Let’s celebrate sustainable artisanal gold mining
As I write this blog I am at 39,000 feet on an AirNZ plane between Sydney and Auckland returning home after a very productive and fulfilling 10 days in Lombok and Sumbawa Islands (Province of West Nusa Tenggara Barat or NTB) and Jakarta, Indonesia.
I made this visit as part of scheduled management of the East Indonesian Innovative Farm Systems and Capability for Agribusiness Activity (IFSCA) which is funded by the Ministry of Foreign Affairs and Trade of the New Zealand Government. I spent one week with my team based out of the University of Mataram on Lombok Island, assessing developments with feed budgeting and health programmes for cattle: the ownership and sale of cattle is deeply ingrained in the culture of NTB. But I took the opportunity of being in NTB to assess the current state of Artisanal and Small Scale Gold Mining in this province.
Let me start with the IFSCA project. This has been running for 1 year and 8 months now, of a 4 year contract. The project is building capability in farming systems in two districts of NTB (North Lombok and Dompu) with better technical capability for farming, and skills and agribusiness. We are working with the government extension staff to increase their capability to lead ongoing and sustainable development in the districts. The results to date are humbling. We have been told by one farmer in North Lombok that he is now ‘proud to be a horticultural farmer’. We were told by one cattle farmer in Dompu that the difference between before the project and after is like ‘Sun and Earth’. With the project in operation he now has time each morning to enjoy a cup of coffee. Livelihoods, opportunity, gender equality, entrepreneurship, children’s education and welfare, financial security: these are the indicators we are recording from the work already.
But was most fascinating for me on this trip was my review of where ASGM is at in NTB. Indonesia is a signatory to the Minamata Convention on Mercury. As such, the Government of Indonesia has a responsibility to phase out all use of mercury. The government has enacted a National Action Plan to comply with this convention, and key Croesus colleagues in the Ministry of Environment, the Ministry of Energy and Mineral Resources, the Agency for the Assessment and Implementation of Technology, and the Coordinating Ministry of Maritime Affairs are leading the relevant work plans. However, they are based in Jakarta, and to be honest, struggle to align their planning to the reality in rural Indonesia.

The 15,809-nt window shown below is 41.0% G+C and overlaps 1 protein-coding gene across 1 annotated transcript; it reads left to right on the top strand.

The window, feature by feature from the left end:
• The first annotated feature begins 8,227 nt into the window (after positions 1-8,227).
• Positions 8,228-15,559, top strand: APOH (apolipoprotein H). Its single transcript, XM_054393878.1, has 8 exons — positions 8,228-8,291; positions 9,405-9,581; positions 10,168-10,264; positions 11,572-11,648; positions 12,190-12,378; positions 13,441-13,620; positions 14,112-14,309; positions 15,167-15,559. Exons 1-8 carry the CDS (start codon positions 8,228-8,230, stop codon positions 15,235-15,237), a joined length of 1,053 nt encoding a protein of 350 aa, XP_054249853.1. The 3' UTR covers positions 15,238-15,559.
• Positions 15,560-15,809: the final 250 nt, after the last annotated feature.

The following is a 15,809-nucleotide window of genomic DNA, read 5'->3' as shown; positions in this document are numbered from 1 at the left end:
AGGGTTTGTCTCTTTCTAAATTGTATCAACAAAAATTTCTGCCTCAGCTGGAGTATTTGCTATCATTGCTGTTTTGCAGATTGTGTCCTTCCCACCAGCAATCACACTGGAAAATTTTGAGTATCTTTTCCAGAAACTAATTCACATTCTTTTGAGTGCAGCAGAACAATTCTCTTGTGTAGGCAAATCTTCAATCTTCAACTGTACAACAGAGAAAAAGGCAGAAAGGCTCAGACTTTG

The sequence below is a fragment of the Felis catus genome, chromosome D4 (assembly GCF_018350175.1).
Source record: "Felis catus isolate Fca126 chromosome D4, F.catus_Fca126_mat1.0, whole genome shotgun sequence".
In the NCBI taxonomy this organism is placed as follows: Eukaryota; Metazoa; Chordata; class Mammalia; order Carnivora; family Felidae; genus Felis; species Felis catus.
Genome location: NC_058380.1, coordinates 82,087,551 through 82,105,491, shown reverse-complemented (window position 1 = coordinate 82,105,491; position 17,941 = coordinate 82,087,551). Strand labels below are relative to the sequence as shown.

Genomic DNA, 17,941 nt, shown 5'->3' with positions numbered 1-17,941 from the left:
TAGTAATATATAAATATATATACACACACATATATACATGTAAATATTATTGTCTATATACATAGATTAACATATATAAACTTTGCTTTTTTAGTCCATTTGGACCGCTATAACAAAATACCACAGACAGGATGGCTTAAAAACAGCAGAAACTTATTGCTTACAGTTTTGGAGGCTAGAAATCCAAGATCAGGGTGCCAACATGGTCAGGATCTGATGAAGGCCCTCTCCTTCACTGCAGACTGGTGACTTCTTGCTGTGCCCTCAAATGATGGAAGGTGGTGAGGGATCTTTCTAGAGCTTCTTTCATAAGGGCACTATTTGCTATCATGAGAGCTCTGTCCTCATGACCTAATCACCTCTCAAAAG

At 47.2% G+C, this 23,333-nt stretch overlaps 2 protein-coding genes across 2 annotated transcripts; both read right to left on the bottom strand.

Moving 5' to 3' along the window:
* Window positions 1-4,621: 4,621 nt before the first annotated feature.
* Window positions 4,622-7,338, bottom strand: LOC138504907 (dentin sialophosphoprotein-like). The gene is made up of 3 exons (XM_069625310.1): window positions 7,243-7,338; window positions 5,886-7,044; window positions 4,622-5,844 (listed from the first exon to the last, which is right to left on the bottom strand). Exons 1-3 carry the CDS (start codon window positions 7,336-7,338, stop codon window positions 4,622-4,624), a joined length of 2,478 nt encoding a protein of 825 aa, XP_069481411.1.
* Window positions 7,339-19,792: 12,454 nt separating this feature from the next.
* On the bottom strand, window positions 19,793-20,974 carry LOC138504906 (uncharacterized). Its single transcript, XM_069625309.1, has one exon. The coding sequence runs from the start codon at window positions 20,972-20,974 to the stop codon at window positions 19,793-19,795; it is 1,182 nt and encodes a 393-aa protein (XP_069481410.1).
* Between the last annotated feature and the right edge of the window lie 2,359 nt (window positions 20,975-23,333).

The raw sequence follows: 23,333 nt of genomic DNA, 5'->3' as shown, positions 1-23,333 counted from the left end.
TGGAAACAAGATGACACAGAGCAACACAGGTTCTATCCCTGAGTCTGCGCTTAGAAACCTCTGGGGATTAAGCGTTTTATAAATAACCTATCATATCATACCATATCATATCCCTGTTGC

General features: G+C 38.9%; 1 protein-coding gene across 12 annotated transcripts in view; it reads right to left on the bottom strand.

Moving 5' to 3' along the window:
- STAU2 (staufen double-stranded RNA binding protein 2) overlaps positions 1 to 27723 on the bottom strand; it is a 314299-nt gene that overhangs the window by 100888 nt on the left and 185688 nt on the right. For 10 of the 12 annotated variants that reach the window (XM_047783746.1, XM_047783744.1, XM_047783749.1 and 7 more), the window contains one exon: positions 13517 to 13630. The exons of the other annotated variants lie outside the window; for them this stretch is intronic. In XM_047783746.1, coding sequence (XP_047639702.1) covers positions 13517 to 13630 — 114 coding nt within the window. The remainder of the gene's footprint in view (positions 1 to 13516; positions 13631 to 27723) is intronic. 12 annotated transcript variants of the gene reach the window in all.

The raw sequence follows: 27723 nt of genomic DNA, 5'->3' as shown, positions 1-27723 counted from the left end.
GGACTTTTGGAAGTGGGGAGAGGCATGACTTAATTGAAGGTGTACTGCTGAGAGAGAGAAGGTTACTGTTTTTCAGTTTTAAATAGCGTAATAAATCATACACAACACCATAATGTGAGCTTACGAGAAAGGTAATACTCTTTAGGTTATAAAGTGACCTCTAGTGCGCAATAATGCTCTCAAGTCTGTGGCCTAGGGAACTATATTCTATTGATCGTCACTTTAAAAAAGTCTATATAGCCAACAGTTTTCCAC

Meet Ibu (her real name is not given). I met Ibu in a mining area near Wawu, east of Bima on the road to Sape. She owns a ‘bank’ of about 10 rod grinders (gelondong in Bahasa Indonesia). She rents these out to artisanal miners who bring sacks of ore for mercury amalgamation. The miners keep the gold from the process, but she keeps the waste, and processes this again. She then sells the waste after her second process to buyers who leach the waste (amalgamation tailings) with cyanide. Her family owns the land, so she collects rent from other miners who have gelondong at this location. She also owns and operates a shop, selling drinks and food to the miners.
Ibu is an entrepreneur. The International Labour Office (ILO) several years ago suggested that every miner created jobs for a further 10 support workers. I suggest that Ibu is one of the entrepreneurs that ensures this actually is true.
Ibu admitted to buying 2-3kg of mercury per month, for amalgamation. This is clearly in breach of the Minimata Convention on Mercury and of the Indonesian Government National Action Plan. We asked her ‘have you heard that the Indonesian Government is trying to stamp out mercury use’. Her answer…. A blunt no. Do we believe her? Not sure…… but in these districts far removed from Jakarta, legislation is a weak instrument.
Encouraging is recent data showing that use of mercury actually decreases gold recovery from rock using cyanide. There is an opportunity here to stamp out mercury use with economic logic, rather than regulatory instruments.
Solving the problems of ASGM is a global nightmare. There are environmental, political, social and cultural agendas at play. The Indonesian Government is currently working with UNDP to prepare a submission for the Global Environment Fund. A very talented team of Indonesian consultants is driving this project, but international perspective is needed. There is no single solution to the problems of ASGM. The aspiration of Marcello Veiga’s ITCAM training model (University of British Columbia, Canada) is for artisanal miners to evolve into formal and regulated small-scale miners. This might work for some miners, but what about those that practice mining as a household activity? They are never destined to become small-scale miners.
As I see events unfold in Indonesia I am convinced that there is still a clear need for safe and regulated artisanal mining. Let them use their gelondong to crush the rock; but educate them that adding mercury leads to less gold. Let them cyanide leach the crushed product: let’s not worry about efficiency. But then let’s encourage them to put the waste in a central tailings facility. Once its full, let’s phytomine this to recover the costs of containment and long-term environment management.
Let’s drive our technological solutions based on exposure pathways and risk. If mining generates net income and the environmental consequences can be managed or mitigated, then let’s roll with these. Remember we’re talking livelihoods in what are generally very poor communities.